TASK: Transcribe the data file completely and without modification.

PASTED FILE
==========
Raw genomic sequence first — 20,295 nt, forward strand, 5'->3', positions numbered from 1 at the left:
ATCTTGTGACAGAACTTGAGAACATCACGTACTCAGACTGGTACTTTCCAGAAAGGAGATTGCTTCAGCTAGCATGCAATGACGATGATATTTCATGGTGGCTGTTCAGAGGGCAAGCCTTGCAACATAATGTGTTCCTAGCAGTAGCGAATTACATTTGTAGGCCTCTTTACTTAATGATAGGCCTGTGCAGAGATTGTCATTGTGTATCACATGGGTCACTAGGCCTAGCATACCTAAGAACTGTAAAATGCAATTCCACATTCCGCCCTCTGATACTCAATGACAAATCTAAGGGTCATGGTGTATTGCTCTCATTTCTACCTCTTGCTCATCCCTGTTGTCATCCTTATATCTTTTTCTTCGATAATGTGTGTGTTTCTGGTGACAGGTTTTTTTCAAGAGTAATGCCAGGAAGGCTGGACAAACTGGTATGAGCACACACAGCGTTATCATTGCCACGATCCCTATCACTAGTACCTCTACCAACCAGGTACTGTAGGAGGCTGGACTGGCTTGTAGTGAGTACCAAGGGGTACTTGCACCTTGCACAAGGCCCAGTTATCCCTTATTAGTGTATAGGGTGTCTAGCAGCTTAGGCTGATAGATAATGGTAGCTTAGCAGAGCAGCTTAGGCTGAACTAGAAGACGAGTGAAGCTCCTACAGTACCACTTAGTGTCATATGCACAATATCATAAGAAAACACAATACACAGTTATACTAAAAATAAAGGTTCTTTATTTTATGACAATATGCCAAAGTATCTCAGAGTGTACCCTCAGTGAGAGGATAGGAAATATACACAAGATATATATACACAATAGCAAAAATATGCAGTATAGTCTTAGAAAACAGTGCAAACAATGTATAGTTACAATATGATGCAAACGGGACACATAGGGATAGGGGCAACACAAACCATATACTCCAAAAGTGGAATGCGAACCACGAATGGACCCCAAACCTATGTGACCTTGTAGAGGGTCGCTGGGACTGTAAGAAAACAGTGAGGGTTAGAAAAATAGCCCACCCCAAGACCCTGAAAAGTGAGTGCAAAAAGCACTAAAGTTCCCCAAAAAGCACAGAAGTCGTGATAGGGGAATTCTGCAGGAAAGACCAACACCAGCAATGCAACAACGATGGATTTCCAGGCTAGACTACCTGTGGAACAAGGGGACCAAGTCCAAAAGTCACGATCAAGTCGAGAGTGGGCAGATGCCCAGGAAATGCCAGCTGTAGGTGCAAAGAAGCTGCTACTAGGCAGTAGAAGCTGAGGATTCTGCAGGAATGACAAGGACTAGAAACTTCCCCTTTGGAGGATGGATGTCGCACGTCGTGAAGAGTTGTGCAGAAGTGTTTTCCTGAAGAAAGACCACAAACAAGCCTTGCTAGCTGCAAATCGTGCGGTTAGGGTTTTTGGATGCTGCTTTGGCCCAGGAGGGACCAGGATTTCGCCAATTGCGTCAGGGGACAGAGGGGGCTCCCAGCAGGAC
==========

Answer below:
Raw genomic sequence first — 20,295 nt, forward strand, 5'->3', positions numbered from 1 at the left:
ATCTTGTGACAGAACTTGAGAACATCACGTACTCAGACTGGTACTTTCCAGAAAGGAGATTGCTTCAGCTAGCATGCAATGACGATGATATTTCATGGTGGCTGTTCAGAGGGCAAGCCTTGCAACATAATGTGTTCCTAGCAGTAGCGAATTACATTTGTAGGCCTCTTTACTTAATGATAGGCCTGTGCAGAGATTGTCATTGTGTATCACATGGGTCACTAGGCCTAGCATACCTAAGAACTGTAAAATGCAATTCCACATTCCGCCCTCTGATACTCAATGACAAATCTAAGGGTCATGGTGTATTGCTCTCATTTCTACCTCTTGCTCATCCCTGTTGTCATCCTTATATCTTTTTCTTCGATAATGTGTGTGTTTCTGGTGACAGGTTTTTTTCAAGAGTAATGCCAGGAAGGCTGGACAAACTGGTATGAGCACACACAGCGTTATCATTGCCACGATCCCTATCACTAGTACCTCTACCAACCAGGTACTGTAGGAGGCTGGACTGGCTTGTAGTGAGTACCAAGGGGTACTTGCACCTTGCACAAGGCCCAGTTATCCCTTATTAGTGTATAGGGTGTCTAGCAGCTTAGGCTGATAGATAATGGTAGCTTAGCAGAGCAGCTTAGGCTGAACTAGAAGACGAGTGAAGCTCCTACAGTACCACTTAGTGTCATATGCACAATATCATAAGAAAACACAATACACAGTTATACTAAAAATAAAGGTTCTTTATTTTATGACAATATGCCAAAGTATCTCAGAGTGTACCCTCAGTGAGAGGATAGGAAATATACACAAGATATATATACACAATAGCAAAAATATGCAGTATAGTCTTAGAAAACAGTGCAAACAATGTATAGTTACAATATGATGCAAACGGGACACATAGGGATAGGGGCAACACAAACCATATACTCCAAAAGTGGAATGCGAACCACGAATGGACCCCAAACCTATGTGACCTTGTAGAGGGTCGCTGGGACTGTAAGAAAACAGTGAGGGTTAGAAAAATAGCCCACCCCAAGACCCTGAAAAGTGAGTGCAAAAAGCACTAAAGTTCCCCAAAAAGCACAGAAGTCGTGATAGGGGAATTCTGCAGGAAAGACCAACACCAGCAATGCAACAACGATGGATTTCCAGGCTAGACTACCTGTGGAACAAGGGGACCAAGTCCAAAAGTCACGATCAAGTCGAGAGTGGGCAGATGCCCAGGAAATGCCAGCTGTAGGTGCAAAGAAGCTGCTACTAGGCAGTAGAAGCTGAGGATTCTGCAGGAATGACAAGGACTAGAAACTTCCCCTTTGGAGGATGGATGTCGCACGTCGTGAAGAGTTGTGCAGAAGTGTTTTCCTGAAGAAAGACCACAAACAAGCCTTGCTAGCTGCAAATCGTGCGGTTAGGGTTTTTGGATGCTGCTTTGGCCCAGGAGGGACCAGGATTTCGCCAATTGCGTCAGGGGACAGAGGGGGCTCCCAGCAGGAC